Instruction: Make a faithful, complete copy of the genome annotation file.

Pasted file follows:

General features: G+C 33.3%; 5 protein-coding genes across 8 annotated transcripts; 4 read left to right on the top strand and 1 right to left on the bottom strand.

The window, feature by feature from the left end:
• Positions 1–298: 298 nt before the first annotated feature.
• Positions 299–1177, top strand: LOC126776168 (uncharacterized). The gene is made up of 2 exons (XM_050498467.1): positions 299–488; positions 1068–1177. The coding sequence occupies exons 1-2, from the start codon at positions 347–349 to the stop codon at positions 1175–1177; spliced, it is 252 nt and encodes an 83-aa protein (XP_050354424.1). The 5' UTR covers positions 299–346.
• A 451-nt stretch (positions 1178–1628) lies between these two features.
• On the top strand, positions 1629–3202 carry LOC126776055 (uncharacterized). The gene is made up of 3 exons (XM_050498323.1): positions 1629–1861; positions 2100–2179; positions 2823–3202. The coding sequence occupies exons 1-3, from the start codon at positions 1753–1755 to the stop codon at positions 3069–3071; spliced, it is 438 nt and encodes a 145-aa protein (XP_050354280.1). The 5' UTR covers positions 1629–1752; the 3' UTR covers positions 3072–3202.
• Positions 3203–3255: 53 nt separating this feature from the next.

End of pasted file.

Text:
General features: G+C 33.3%; 5 protein-coding genes across 8 annotated transcripts; 4 read left to right on the top strand and 1 right to left on the bottom strand.

The window, feature by feature from the left end:
• Positions 1–298: 298 nt before the first annotated feature.
• Positions 299–1177, top strand: LOC126776168 (uncharacterized). The gene is made up of 2 exons (XM_050498467.1): positions 299–488; positions 1068–1177. The coding sequence occupies exons 1-2, from the start codon at positions 347–349 to the stop codon at positions 1175–1177; spliced, it is 252 nt and encodes an 83-aa protein (XP_050354424.1). The 5' UTR covers positions 299–346.
• A 451-nt stretch (positions 1178–1628) lies between these two features.
• On the top strand, positions 1629–3202 carry LOC126776055 (uncharacterized). The gene is made up of 3 exons (XM_050498323.1): positions 1629–1861; positions 2100–2179; positions 2823–3202. The coding sequence occupies exons 1-3, from the start codon at positions 1753–1755 to the stop codon at positions 3069–3071; spliced, it is 438 nt and encodes a 145-aa protein (XP_050354280.1). The 5' UTR covers positions 1629–1752; the 3' UTR covers positions 3072–3202.
• Positions 3203–3255: 53 nt separating this feature from the next.